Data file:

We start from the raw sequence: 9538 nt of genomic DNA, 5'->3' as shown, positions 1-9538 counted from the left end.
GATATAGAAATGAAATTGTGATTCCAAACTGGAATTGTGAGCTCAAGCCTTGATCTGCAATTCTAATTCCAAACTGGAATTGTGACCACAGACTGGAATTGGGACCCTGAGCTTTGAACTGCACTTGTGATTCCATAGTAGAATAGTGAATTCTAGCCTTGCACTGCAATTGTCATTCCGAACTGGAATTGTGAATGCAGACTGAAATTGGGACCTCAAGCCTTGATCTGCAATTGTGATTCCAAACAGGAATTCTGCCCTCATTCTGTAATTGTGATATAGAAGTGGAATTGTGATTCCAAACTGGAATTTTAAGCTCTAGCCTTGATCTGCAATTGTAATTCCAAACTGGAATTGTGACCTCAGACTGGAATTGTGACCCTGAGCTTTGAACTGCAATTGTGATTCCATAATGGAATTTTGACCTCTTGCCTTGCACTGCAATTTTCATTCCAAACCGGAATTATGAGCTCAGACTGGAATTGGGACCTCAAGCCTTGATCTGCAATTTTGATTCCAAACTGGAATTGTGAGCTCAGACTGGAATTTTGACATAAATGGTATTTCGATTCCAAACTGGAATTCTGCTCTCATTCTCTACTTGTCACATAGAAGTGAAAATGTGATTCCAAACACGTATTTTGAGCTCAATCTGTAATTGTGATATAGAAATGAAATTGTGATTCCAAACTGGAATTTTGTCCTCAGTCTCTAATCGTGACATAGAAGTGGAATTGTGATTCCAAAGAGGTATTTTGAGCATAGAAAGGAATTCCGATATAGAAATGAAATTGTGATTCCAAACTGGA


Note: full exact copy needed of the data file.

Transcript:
We start from the raw sequence: 9538 nt of genomic DNA, 5'->3' as shown, positions 1-9538 counted from the left end.
GATATAGAAATGAAATTGTGATTCCAAACTGGAATTGTGAGCTCAAGCCTTGATCTGCAATTCTAATTCCAAACTGGAATTGTGACCACAGACTGGAATTGGGACCCTGAGCTTTGAACTGCACTTGTGATTCCATAGTAGAATAGTGAATTCTAGCCTTGCACTGCAATTGTCATTCCGAACTGGAATTGTGAATGCAGACTGAAATTGGGACCTCAAGCCTTGATCTGCAATTGTGATTCCAAACAGGAATTCTGCCCTCATTCTGTAATTGTGATATAGAAGTGGAATTGTGATTCCAAACTGGAATTTTAAGCTCTAGCCTTGATCTGCAATTGTAATTCCAAACTGGAATTGTGACCTCAGACTGGAATTGTGACCCTGAGCTTTGAACTGCAATTGTGATTCCATAATGGAATTTTGACCTCTTGCCTTGCACTGCAATTTTCATTCCAAACCGGAATTATGAGCTCAGACTGGAATTGGGACCTCAAGCCTTGATCTGCAATTTTGATTCCAAACTGGAATTGTGAGCTCAGACTGGAATTTTGACATAAATGGTATTTCGATTCCAAACTGGAATTCTGCTCTCATTCTCTACTTGTCACATAGAAGTGAAAATGTGATTCCAAACACGTATTTTGAGCTCAATCTGTAATTGTGATATAGAAATGAAATTGTGATTCCAAACTGGAATTTTGTCCTCAGTCTCTAATCGTGACATAGAAGTGGAATTGTGATTCCAAAGAGGTATTTTGAGCATAGAAAGGAATTCCGATATAGAAATGAAATTGTGATTCCAAACTGGA